Idaho State Journal from Pocatello, Idaho on October 3, 1965 · Page 1
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Idaho State Journal from Pocatello, Idaho · Page 1

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Sunday, October 3, 1965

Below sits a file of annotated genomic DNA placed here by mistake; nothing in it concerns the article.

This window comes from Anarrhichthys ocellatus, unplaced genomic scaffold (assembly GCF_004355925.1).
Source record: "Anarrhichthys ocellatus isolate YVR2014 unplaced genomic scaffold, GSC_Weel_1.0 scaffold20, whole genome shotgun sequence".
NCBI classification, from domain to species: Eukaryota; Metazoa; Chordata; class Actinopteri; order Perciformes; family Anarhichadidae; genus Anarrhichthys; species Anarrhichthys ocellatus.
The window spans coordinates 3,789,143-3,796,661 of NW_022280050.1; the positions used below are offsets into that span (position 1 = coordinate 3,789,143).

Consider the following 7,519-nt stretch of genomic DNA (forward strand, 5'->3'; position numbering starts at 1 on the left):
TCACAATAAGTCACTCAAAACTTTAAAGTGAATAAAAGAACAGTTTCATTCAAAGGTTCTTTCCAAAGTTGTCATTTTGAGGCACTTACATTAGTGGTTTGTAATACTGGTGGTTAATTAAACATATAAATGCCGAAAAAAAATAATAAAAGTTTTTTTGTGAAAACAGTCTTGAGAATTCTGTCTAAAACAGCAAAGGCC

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Fair Continued f»ir todty and Monday with afternoon winds. High expected today, and Monday, N; low tonight, 41. IDAHO SUNDAY JOURNAL * Political B«af Battle DM* linear are Alp- Mi the seta tax refena- , 13 months away. Reed the Pvlitlcal Beit" by Vu Wolvcrton, page 4. VOL. LXIV, NO. 172 POCATELLO, IDAHO, SUNDAY, OCTQBER 3, 1965 FIFTEEN CENTS Tide of Common Folk Await Pope's Arrival By GEORGE W. CORNELL NEW YORK (AP) - Attention of powerful statesmen and countless plain people centered unknown effects on the course of the nations. Noted figures of governments and churches converged here Saturday on a unique move on for the extraordinary event the stage of world history -- . Monday, as did a tide of corn- Pope Paul VI's impending flight; mon folk -- the devout, the won- to America to plead for peace, dering and the news dissemina- It heralded a new dimension tors. The meeting here of the Pope and President Johnson will bring together the world's most i powerful religious and temporal [leaders. Purpose The Pope has declared his purpose: that "peace among men may triumph -- that peace which in these days is being wounded and is bleeding." He is to detail that concern before the United Nations, j which has announced that seven j ! heads of government, two vice - chairmen of councils of ministers and 81 foreign ministers will be here for the speech. Signs of changing Roman C a t h o l i c Church approaches with still undetermined potentialities, were seen in the unprecedented mission. --It puts the vast prestige of the papacy behind the world body as a key Sukarno Alive, Orders Quick Stop to Fighting By DON HUTH Sukarno was quoted as say- KUALA LUMPUR, Malaysia ing: "All fighting must be Lumpur indicated that Nasu-iJakarta. Government forces tion had been shot and wounded Iwere setting up antiaircraft during the early stages of the 1 guns--apparently because of the (AP) -- Indonesia's President [stopped. This should be solved c [Sukarno came on the air early Jin a peaceful way." coup threat. questionable loyalty of the air' Sunday morning and ordered an I Sukarno said the whole army, Indonesian observers here force. A broadcast by Radio that has ripped wracked country. immediate halt to the fighting I is under his control and told the i said after the broadcast they the coup-i people to remain calm. felt it significant that Sukarno Sukarno said in his two and did not immediately condemn their support of Sukarno. It was the first time the 64- one half minute broadcast he! the leaders of the abortive coup year-old president has been had appointed Maj. Gen. Brano-[engineered by Lt. Col. Untung, heard from since trouble broke to Reksatapmodoko Atmodjo as!commandant of Sukarno's per- Medan said, however, that air force units in Sumatra pledged Vice Marshal Omar Dhani, air force commander, was one of 45 persons named to a revolutionary council by the rebels reportedly was one of the out last Thursday in his South- temporary chief of the armed i sonal bodyguard. east Asian nation. There had forces and Maj. Gen. Suharto as i Untung's rebellion was _ _ _ _ j been serious concern over his temporary Army chief and com-!lieved to be a pro-Communist at-;fi r s t to*" declare support of the fate. iiander of operations to restore i tempt to seize power. It was fol- "30th of September Movement." ! Sukarno, in a Jakata radio order in the country. lowed by fighting between gov- T ne revolutionary council in! broadcast monitored in Kuala He made no mention of the ernment and rebel forces in 3 a- eluded about a dozen Commu- Lumpur, said he had ordered fate of Gen. Abdul Haris Nasu- karta and other parts of Indo- n j s t s . all Indonesian Army command- tion, 46, the armed forces com-jnesia. , Martial law was decreed in ers to meel with him to investigate the situation. POPE PAUL V!--Pope Paul VI is pictured here in his Mitre in Rome. His visit to the United States will be historic on two counts. He will be the first Pontiff ever to do so. And he will be visiting one of the two protagonists in.the East-West struggle of today's world. (AP Wirephoto). First Negro Bishop Named in U.S. VATICAN CITY (AP)- Pope the earth. --It projects immense moral-, spiritual authority into the strained, clashing arena of secular power. Mobility Arimo to McCammon Interstate Due to Open An 8.1 mile stretch of the new Interstate 15 from Arimo to McCammon is expected to open to bishop in the United States Saturday, and assigned him to the Deep South where his forebear- ers once were slaves. Virtually on the eve of his historic trip to New York, Pope Paul named the Very Rev. Harold Robert Perry to be auxiliary bishop of New Orleans. The Vatican's press office emphasized the extraordinary nature of the appointment, describing Father Perry in its official announcement as "the first Negro bishop in the United States of America." One other American Roman Catholic bishop had some Negro blood: James A. Healy of Portland, Maine, consecrated in 1875. Bishop Healy's mother was a Georgia slave girl, but his father was white. Representative The Vatican's announcement reflected the view here that the Roman Catholic Church in the United States finally had in its hierarchy an unquestioned representative of the American Negroes. U.S. Catholic Negroes -- numbering about 800,000 out of a total of more than 42 million Roman Catholics in the United States -- had long requested such an appointment. Father Perry, who will be 49 a week from Saturday, attended a special news conference at which his appointment by Pope -It demonstrates an increas- traffic later this week, ing mobility in the leadership of Onon Grunenid, district en- gmeer for the State Highway Department said that barring unfavorable weather, the new four-lane divided interstate will be completed in a matter of days. Contractor on the $2,253,945 job is Picket and Nelson of Idaho Falls. ship. Leaders both of major religious bodies and the U. S. government have warmly welcomed the Pope's coming and joined in mutual hopes for its objectives. Only isolated instances of old rancors showed up. "Ginny (sic) -- stay home!" someone painted on a U.N. Secretariat fence, and police hastily scrubbed i, off. Banners Up Hospitable banners went up about town in papal yellow and white; greeting signs blossomed in store windows, and an interchurch ecumenical possession was planned Sunday in Brooklyn. Protstant, Orthodox and Jewish representatives are to meet with the Pope. So is President Johnson, who comes here (Continued on Page 2, Col. 6) announced by two archbishops, John Paul was American Patrick Cody of Chicago and Philip Hannan of New Orleans. Then, to give added emphasis to the appointment, Father Perry went with Archbishops Cody and Hannan to a special luncheon given in honor of the Negro prelate by Amleto Cardinal Cicognani, Vatican secretary of state and one of Pope Paul's closest collaborators. AMA to Decide Policy on Medicare Law CHICAGO (AP) - Resolutions suggesting that the nation's doctors boycot medicare --It reflects a deepening inter- religious solidarity and the changing climate and conditions in the United States, where past interdenominational anta.-onism has yielded to growing 'friend- Tne onl y wor . k remaining is some last - minate surfacing, erection of traffic control signs, placing of reflectors along the highway, and installation of some railing. The Arimo to McCammon project is one of four Interstate 15 projects under construction in the Pocatello area. Rogers Construction Co. holds the contracts on the other three. More Nearly Ready The Inkom-Portneuf Hill portion is nearly complete. This seg' ment is 5.2 miles long and cost $1,627,947.45. The road will not be opened however until the stretch from Portneuf Hill to the South Pocatello interchange is complete. The Portneuf-South Pocatello project is 3.8 miles long and cost $1,257,876. It is due to be completed in mid-November if good weather holds. is a sharp curve traffic would have til the work is completed to South Pocatello because traffic leaving the Interstate at Portneuf Hill to return to Highway 91-191 would have caused a hazard. There there and backed up around it," Grunerud said. Grunerud said work on the) 4.2 mile job from the South Po-j catello Interchange to the Pocatello Creek Interchange is 67 per cent complete. Grading is complete and a crushed rock base is being put down. Concrete Poured Concrete is poured on mander and defense minister.! A "state of war" and dawn-to- Available information in Kuala'dusk curfew were ordered in 1 (Continued on Page 2. Col. 7) Johnson Lambasts Water Polluters By FRANK CORMIER WASHINGTON (AP) -- President Johnson, who usually says only kind things -- even about er flowing red with blood from slaughterhouses. "There is no excuse for paper mills pouring tons of sulphuric Republicans -- in his public j acid into the lakes and streams speeches, lambasted Saturday! "There is no excuse -- and we industrial firms and cities that I should call a spade a spade -- DALE HOSKINS Says Engineer Needed Hoskins Bids Second Time ForCommission Dale Hoskins is in the running _ ._ r _._ the!again for city commissioner. He Monte Vista overpass, the Cen-j advocates street improvements, ter Street Interchange, and the i the hiring of an industrial en- interstate overpasses over Bar-jgineer and quick action on the ton and Buckskin Roads. Grun-1 Portneuf flood control project, erud said the project is to be Hoskins was defeated in a complete next spring. city commission election two He said a 3.2 mile stretch i years ago. He is one of 15 candi- pollute rivers and lakes. The occasion was a White House ceremony at which Johnson signed a new law strengthening the federal role in fighting water pollution. He termed this measure a promising beginning but said "additional, bolder legislation will be needed years ahead." Declaring the "clear, fresh waters that were our national heritage have become dumping grounds for garbage and filth," Johnson said "no one has a right to use America's river and America's waterways, that be- foi chemical companies and refineries using our major rivers as pipelines for toxic wastes. "There is no excuse for communities to use the people's rivers as a dump for raw sewage." The legislation Johnson signed gives the federal government in the!final authority over antipollution programs along streams that cross state lines. It also authorizes $150 million a year in federal grants to help states and communities build sewage treatment plants -- an increase' of $50 million annually. "I believe," Johnson said, long to all the people, as a sew-1 "that with your help and your Then, addressing several hun- idred Congress members and federal officials who witnessed the bill - signing, J o h n s o n launched into some specifics: from the Chubbuck Interchange to the West Pocatello Interchange should be bid sometime around the end of the year. It will be under construction in 1966 and be completed in 1967. Bids will be called for a portion of interstate from the West Pocatello Interchange to Bannock Creek early next year. This project will be 5.3 miles long. And a 7.6 mile project from Bannock Creek to the Igo "We don't want to open the Overpass will be put under con- Inkom-Portneuf Hill project un- tract in early 1968. cooperation water pollution is doomed in this century." Johnson said the antipollution program will beghniirWashihg- ton with the Potomac, which he described as "a river of decay' "There is no excuse for a riv- ing sewage and rotting algae." Idaho Demos Map Plan By EARLE L. JESTER BOISE (AP) -- The resignation during the past week of Idaho Democratic State Chairman Lloyd Walker is part of a plan by party workers to bring as nearly unanimous agreement as possible on a slate of candidates for the 1966 election. The primary goal is election of a Democratic governor. The Democrats haven't held the governor's chair since 1946 and they'd rather win it next year than all the other offices at stake combined. Whether there can be general agreement on candidates prior to the nominating convention in June is an unanswered question. Walker is determined to work to that end, with or without himself as the candidate for governor. For publication, Walker will a sa V TM* ** his P° litical fu ' of Dele i ture is "Decided, that he does- MeS Association Saturday. But A. Leslie Hodson of Chica of the announced candidates, off the primary ballot. Basis of Campaign He is basing his campaign on opposition to the sales tax and is virtually certain to get he backing of convention delegates who oppose that levy. That should give him the required 21 per cent of the convention votes to gain a place in the primary. One other announced candidate, former Atty. Gen. Frank L. Benson, also has voiced opposition to the sales tax although he has said he thinks the issue should be left to the people, since it will be a referendum Couple Found Shot to Death LEWISTON, Idaho .(AP) The bodies of a farm couple go, an attorney from the AMA, j That is a pretty clear indica-iwere found shot to death in their Indication dates in an election Oct. 12 seeking three commission seats. "Two years ago I advocated employing a full-time industrial | \i engineer in Pocatello and hence,' the city administration hired a city planner for about three months to evaluate some of the departments in the city." Hoskins said "an industrial engineer is trained to evaluate work loads, coordinate departments, and evaluate large purchases as well as plan programs. This would save the taxpayer money and improve the services he |.pays for. ] Hits Streets "I don't believe I have to menlion the fact we need street improvements in all sections of our city. A street improvement bond should be passed and we can save tax dollars through reevaluation of the city operations. "I am interested in a progres-j sive city and encourage more towards busi- other issues and if both gain convention endorsement and earn places on the primary ballot they could split the pro-sales tax vote. That could give Dee the nomination. The other unannounced but regarded as certain candidate is Max Hanson of Boise, a former state senator and aspirant fori "It is my hope that every the nomination for governor in [candidate in this race feels a 1958. For the past four years hei deep responsibility and obliga- DMITRY POLYANSKY Kicked Up Stairs KENNETH ALLEN Outstanding Newsman Kenneth Allen, Former Idaho Newsman, Dies Kenneth Allen, 53, a native of Idaho with a distinguished newspaper career of almost 30 years, collapsed and died Friday night while attending a homecoming event in the Albert Lea, Minn:, high school. Death was attributed to a heart attack. A graduate of Idaho State, he received a degree in pharmacy in 1934, began his newspaper Saturday while elk hunting with j work with the old Pocatello Tri- his son, John Pixler, 24, in the| """ °" ' '""""' TM* Little Elk Creek area 45 miles north of here, Shoshone County Sheriff's deputies said. Pixler was struck in the chest by a slug from a 30.06 rifle and apparently died instantly, deputies said. Officers said the victim's son told them he thought he saw an elk while hunting on Suburban Peak and fired, then found his father mortally wounded. An investigation was to continue, they said. Hunter Killed In North Idaho WALLACE, Idaho (AP) -Charles E. Pixler, 55, Post Falls, Idaho, was shot to death Soviet Parliament Okays Reorganization of Industry has been state director of the] tion to each and every jndivi- MOSCOW (AP) - The Soviet Parliament approved Saturday a reorganization of Soviet industry and, for the most part, put Another one of the younger men, Alexander Shelepin, also 47, is a deputy premier and has long been considered one of the ILake City and Detroit. He was e d i t o r of the Holland, Mich, Sentinel four years, and moved from there to Albert Lea early in 1950. He had served as editor, managing editor and executive editor of the Albert Lea Tribune; had been active in many public service groups and was a major in U.S. Army Reserve. Mother Resides Here Among survivors are his mother, Mrs. Rose Allen, 1455 East .Clark Street, Pocatello; brothers, Max and Benjamin, Salt Lake City, and a sister, Mrs. George (Rose) Acton, Wichita Falls, Texas. Mr. Allen married the former, Joyce Thompson, Twin Fails; June 2, 1938. She is a former Pocatello High School teacher. They had a son, Tom, doing graduate work at the University of Michigan. In the 1930s, Mr. Allen owned and published the Hailey Times, and in 1939-40 he was state rep- Farmers Home Administration dual citizen of Pocatello, and as such is prevented by the! Hoskins is married and federal Hatch act from engag-1 father of three children. He engineers rather than party pol-[foremost of the "next crop" of. iticians in charge of carrying it [ government leaders. Of late he resentative from Blaine county, . i out. [has been little in the news, buti o n e of * e younger men elected · At the same time the Parlia-jhas powerful assignments. ito the Idaho Legislature. ing actively in politics. quesion on the ballot. date, Sen. Cecil Andrus of Oro- i32 and has lived in Pocatello tor|S mu ^ s f '° *' '"'chilftaut! B ° th ^Tl 3 " d KMS ? n '22 vears He resides with his , ^ S ,. p y ctllertam came through the past week's u years. Me ^sjae^jvitn_nis| Leomd Brezhnev by glvlng hlnl] IT t D' U i Better Known . Hanson has made numerous. m | - j u v t h p p M p rnrnnra i'" """'""" '" " 10 H» The other announced candi- speaking appearances, however,;,. p y y ^u.yma i pos( Qn j(s p residium nrnhahlv k mnrp wiriplv · . · · a · The Parliament then prooaoiy is more widely ; He ig actlve in clv , c affairs fino, is an avowed supporter of the sales tax, as is Walker. Their views also are similar on many meetings of the party Central in addition to his party title,.a committee and the Parliament and and was a member of an ad- to the known around the state now than he was when he lost the democratic nomination by 122 votes! in 1958 - : stale Jaycee president. There is some talk that none; of those now listed will get the: lished in high government office two relatively young men, as with flying estab- se tii n g perhaps a successful businessman who would be new to politics. It is known there has been ! Chinese Exchange Shots , ndia ' the top men, most nearly 15 years their senior. The two are Dmitry Polyan- sky, 47, who was appointed first a deputy premier under Alexei Kosygin, 61, and Kirill Mazurov, also 47, whose appointment as first deputy premier, made earlier, was confirmed by the Par- colors, apparently rumors that persisted that some sort of revision of the hierarchy would be set in motion. Both were chosen by the Central Committee to make the main speeches at the big party While attending Idaho State, dr. Allen was assistant athletic (Continued on Page 2, Col. 8) Idaho Falls Gets Late Petitions IDAHO FALLS (AP) - Last m i n u t e nominating petitions were issued Saturday for an un- ^r^totendd";^TM and both played the leading roles in the Central Committee plenum itself. tion of thte anitrust law. He pointed out, however, that any physician -- as an individual -- can refrain from participation if he so desires. The policy-making body of the " 206,000 physi- 43 resolutions and threw open its two-day sessions to debate. The Reference Committee planned to bring in a report Sunday for action by the organization of cians received 201 delegates. The AMA president, Dr. he will be convinced he has a good chance of winning. There already are three announced candidates in the field for governor with one other regarded as a sure aspirant. The goal of Walker, as well as that of many other party workers, is to have no more than two names on the primary election ballot in August. That means that two or three aspirants must be eliminated either at the June convention or before, sen, Mayor S. Eddie Peder- but there was doubt by fold the conferees that any "in-1 tion that if Walker does decide' rural home about. 20 miles east [considerable discussion of sucn l l n d i a n tro0 p s exchanged shotsijiamenr--"the Supreme: Soviet ' BOISE (AP) -- Dmitry Pol- " vitation" from the House for a;to announce for governor some of here Saturday night, Nez a candidate but it is believed;s a turday with a 25-man Com: Polvanskv had been a denu- yansky, who was named Samr-i^Td'",,, ,,, mnlicant whn did total boycott would be a viola-'time after the first of the year V"TM« rm.nt,, cho,-;ff RH,I HUH. those backinc the move have not!,,,,.»;,. r-u:n ftr .« nn ,.- n i ;« *u«! ·'. J . . ' A n ,, ~~ K..,., *),,.*..,.. : _ r i " cu l " ci[»yiu,aiii WHU uiu Clerk Roy C. Barnes that the petitions could be filed before midnight deadline. Barnes said the petitions were Perce County Sheriff Bud Hud- those backing the move hay^nol| munist Chinese patrol in the dleslon said. '" '" "' J premier for several years, , da y as . fir s' deputy premier of| n0 | wis |, to dj sc io s e the identity Vincent, 51, and his wife, Marr- pick up pace this month, moving (reported. I so far obtained a commitment [h| ea |( mountain frontier between j !nider"botn Kosycin and Nlkitai 016 Soviet Union, was the leader t nF the notenliaT candidates" The victims, both shot in Uiejfrom anyone. .Tibet nnd the Indian protector-!Khrushchev. For a potentialiof a group of 12 soviet govern-! Also a last minute develop, head, were identified as Frank Democratic parity politics will[ate of Sikkim, Indian officials I soviet leader, Polyansky had a: men( officials who visited Idahoj m e n l was t he issuance of nom- lucky birthdate, the day of the^ i n I96 °- | ination petition for another councilman candidate who also did not wish his name revealed. He admitted there was doubt he could get the required 25 names notarized and filed by the de«d line. James Z. Appel of Lancaster, Pa., maintained that medicare! It is believed generally it endangers the quality of health be hard to keep State Sen. Wil- vella, about 43. They apparently i toward a climax at the state [ Peking's latest threatening | jj 0 ] s hevik Revolution, Nov. 7, had been dead since Monday, for Oct. 30 in Boise. Walker's [gesture in the Himalayan area|i9i7 ' ' Huddleston said, because letters resignation is effective at that 1 came amid serious new breach-] '-The appointments put these Range Fire Controlled in the mail box bore a Sept. 27 [time and a retired Boise busi-ies in the Pakistan-India cease- nv 0 men bod, members of the I postmark. " " ' ' Huddleston issued a "pickup for questioning" order to police in four slates for Vaughn Christy, 21, a son of Mrs. Vin- mer chairman John G. Walters^said the Chinese patrol crossed] IDAHO TRAFFIC DEATHS cent by a former marriage who of Boise, Wayne Fuller, a_ young i the Yakla Pass from Red-ruled [had been working on the Vin- com farm at rural Clifford, Ida- nessman, E. T, Waters, is re-j fire and the possibility of a re- p ar( y presidium, high u| the! garded as his most likely sue- j sumption of the war between judder that leads toward the top jj; Others mentioned include for- [them over Kashmir. [jobs. The Indian defense minister [ Caldwell attorney, and Charles [Tibet this morning "and sur- By THE ASSOCIATED PRESS CM for th* tlderly. Ham J. Dte at Grangevllle. one iBilyeu Stain of Pocatello, an Idnhn rounded a three-man Indian on- ho. The couple's 1965 car alsolstate University faculty mem- servatton post well within 1%5 to date Bureau of Land Management crews from Burley controlled a i range fire Saturday afternoon live miles northwest of Pauline in Arbon Valley. The fire was reported at 2:4(1 p.m., and was under control 19!)[within three hours. There was wai missing, Huddleston said,,, ber. Ian territory." i- 1964 to dale 11983 to data 188 1S3 no immediate estimate ot dam- agi or evidence u to UM HUM. Today's Cf��ucW« Life is much like Chitetnu - you ire more likely to get wh«t you expect tea **M ywwut,